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OBJECTIVES:In 2012, a stratified random survey, using mystery shoppers, was conducted to investigate the availability and quality of antibiotics sold to patients in the private sector in five southern provinces of the Lao People's Democratic Republic (Laos). METHODS:A total of 147 outlets were sampled in 10 districts. The active pharmaceutical ingredient (API) content measurements for 909 samples, including nine APIs (amoxicillin, ampicillin, ceftriaxone, ciprofloxacin, doxycycline, ofloxacin, sulfamethoxazole, tetracycline and trimethoprim), were determined using HPLC. RESULTS:All the analysed samples contained the stated API and we found no evidence for falsification. All except one sample had all the units tested with %API values between 75% and 125% of the content stated on the label. However, we identified the presence of substandard antibiotics: 19.6% (201/1025) of samples had their units outside the 90%-110% content of the label claim and 60.2% (617/1025) of the samples had units outside of the International Pharmacopoeia uniformity of content limit range. Amoxicillin had a high number of samples [67.1% (151)] with units above the limit range, followed by ciprofloxacin [58.8% (10)] and ofloxacin [57.4% (39)]. Ceftriaxone, trimethoprim and sulfamethoxazole had the highest number of samples with low API content: 57.1% (4), 51.6% (64) and 34.7% (43), respectively. Significant differences in %API were found between stated countries of manufacture and stated manufacturers. CONCLUSIONS:With the global threat of antimicrobial resistance to patient outcomes, greater understanding of the role of poor-quality antibiotics is needed. Substandard antibiotics will have reduced therapeutic efficacy, impacting public health and control of bacterial infections.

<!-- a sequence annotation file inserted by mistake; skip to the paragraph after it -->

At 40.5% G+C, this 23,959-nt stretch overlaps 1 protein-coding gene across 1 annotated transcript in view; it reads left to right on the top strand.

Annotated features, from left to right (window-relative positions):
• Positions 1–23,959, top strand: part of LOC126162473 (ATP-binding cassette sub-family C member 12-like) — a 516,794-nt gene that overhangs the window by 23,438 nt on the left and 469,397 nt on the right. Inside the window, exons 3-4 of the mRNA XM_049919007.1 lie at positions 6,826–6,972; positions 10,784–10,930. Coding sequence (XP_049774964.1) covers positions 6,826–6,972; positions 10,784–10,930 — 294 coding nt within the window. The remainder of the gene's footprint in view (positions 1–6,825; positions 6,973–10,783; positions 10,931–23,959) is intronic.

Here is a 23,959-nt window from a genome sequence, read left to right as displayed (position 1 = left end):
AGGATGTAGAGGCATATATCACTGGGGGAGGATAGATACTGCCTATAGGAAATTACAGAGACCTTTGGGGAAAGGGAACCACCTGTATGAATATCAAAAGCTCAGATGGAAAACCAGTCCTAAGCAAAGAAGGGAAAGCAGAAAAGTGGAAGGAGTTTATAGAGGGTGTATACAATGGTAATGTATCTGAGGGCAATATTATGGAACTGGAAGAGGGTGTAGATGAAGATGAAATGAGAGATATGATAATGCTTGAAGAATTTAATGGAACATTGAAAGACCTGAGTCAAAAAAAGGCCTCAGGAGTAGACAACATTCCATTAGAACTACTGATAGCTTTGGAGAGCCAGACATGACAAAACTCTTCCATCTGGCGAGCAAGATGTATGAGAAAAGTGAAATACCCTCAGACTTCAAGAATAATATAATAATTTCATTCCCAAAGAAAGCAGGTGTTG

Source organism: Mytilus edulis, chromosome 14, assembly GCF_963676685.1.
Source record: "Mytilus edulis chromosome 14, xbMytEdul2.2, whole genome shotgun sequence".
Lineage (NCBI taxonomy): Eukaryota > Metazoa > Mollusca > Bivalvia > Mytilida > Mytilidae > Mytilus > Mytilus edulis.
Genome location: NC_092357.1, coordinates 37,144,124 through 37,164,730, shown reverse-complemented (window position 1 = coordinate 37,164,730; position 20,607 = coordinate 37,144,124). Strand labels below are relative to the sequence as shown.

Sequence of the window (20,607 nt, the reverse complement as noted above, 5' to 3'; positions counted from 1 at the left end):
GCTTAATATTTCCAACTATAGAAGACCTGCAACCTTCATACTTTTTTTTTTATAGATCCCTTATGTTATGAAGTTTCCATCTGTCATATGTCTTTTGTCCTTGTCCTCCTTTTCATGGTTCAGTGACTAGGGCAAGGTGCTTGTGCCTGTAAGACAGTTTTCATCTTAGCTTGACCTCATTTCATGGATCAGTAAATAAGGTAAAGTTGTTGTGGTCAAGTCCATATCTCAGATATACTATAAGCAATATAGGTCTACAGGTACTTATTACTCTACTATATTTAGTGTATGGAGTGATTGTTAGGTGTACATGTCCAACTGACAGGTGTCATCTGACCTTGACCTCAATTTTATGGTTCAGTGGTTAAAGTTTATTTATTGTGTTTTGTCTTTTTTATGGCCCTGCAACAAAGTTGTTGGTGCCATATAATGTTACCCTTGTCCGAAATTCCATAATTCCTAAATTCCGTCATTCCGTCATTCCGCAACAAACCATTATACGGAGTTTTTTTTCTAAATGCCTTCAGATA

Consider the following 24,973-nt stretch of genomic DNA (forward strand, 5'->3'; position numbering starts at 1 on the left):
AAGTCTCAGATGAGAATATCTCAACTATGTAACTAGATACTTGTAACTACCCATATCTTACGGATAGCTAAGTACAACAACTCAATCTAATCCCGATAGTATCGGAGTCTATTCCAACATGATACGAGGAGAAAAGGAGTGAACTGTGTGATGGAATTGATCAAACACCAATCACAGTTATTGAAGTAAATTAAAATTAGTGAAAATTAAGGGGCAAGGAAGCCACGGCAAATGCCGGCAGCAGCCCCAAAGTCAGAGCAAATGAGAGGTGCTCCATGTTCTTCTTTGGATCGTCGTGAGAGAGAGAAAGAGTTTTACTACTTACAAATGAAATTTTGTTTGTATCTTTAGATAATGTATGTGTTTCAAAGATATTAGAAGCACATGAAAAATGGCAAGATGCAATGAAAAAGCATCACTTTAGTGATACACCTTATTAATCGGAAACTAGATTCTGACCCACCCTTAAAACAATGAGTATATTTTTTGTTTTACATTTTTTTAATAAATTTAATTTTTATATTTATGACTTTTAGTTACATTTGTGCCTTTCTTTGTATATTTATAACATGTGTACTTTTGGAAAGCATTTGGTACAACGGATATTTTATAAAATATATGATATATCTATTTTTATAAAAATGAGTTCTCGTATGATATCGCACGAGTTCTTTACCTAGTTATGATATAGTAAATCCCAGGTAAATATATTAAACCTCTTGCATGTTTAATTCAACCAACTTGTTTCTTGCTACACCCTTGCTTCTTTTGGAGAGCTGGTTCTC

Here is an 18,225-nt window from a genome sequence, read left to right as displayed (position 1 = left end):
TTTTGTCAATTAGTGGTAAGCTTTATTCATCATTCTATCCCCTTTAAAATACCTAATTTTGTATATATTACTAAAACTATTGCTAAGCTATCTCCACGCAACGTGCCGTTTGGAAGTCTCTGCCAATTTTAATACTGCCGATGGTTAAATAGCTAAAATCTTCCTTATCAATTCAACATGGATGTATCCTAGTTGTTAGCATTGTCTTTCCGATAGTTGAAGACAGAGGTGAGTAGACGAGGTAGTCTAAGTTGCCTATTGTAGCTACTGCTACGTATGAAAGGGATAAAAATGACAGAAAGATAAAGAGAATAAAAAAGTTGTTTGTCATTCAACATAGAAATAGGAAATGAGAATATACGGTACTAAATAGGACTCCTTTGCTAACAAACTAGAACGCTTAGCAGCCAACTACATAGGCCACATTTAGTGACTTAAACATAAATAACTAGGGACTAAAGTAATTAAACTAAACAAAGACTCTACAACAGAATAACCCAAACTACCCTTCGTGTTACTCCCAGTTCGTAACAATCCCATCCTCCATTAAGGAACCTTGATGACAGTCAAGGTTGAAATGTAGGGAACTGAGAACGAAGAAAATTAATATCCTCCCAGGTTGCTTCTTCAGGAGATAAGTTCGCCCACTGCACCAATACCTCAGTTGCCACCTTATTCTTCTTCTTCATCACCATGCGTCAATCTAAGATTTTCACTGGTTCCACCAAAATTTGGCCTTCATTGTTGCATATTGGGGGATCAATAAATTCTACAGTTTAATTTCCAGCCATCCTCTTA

Original publication




Journal article


The Journal of antimicrobial chemotherapy

Publication Date





2417 - 2425


Lao-Oxford-Mahosot Hospital-Wellcome Trust Research Unit (LOMWRU), Microbiology Laboratory, Mahosot Hospital, Vientiane, Lao PDR.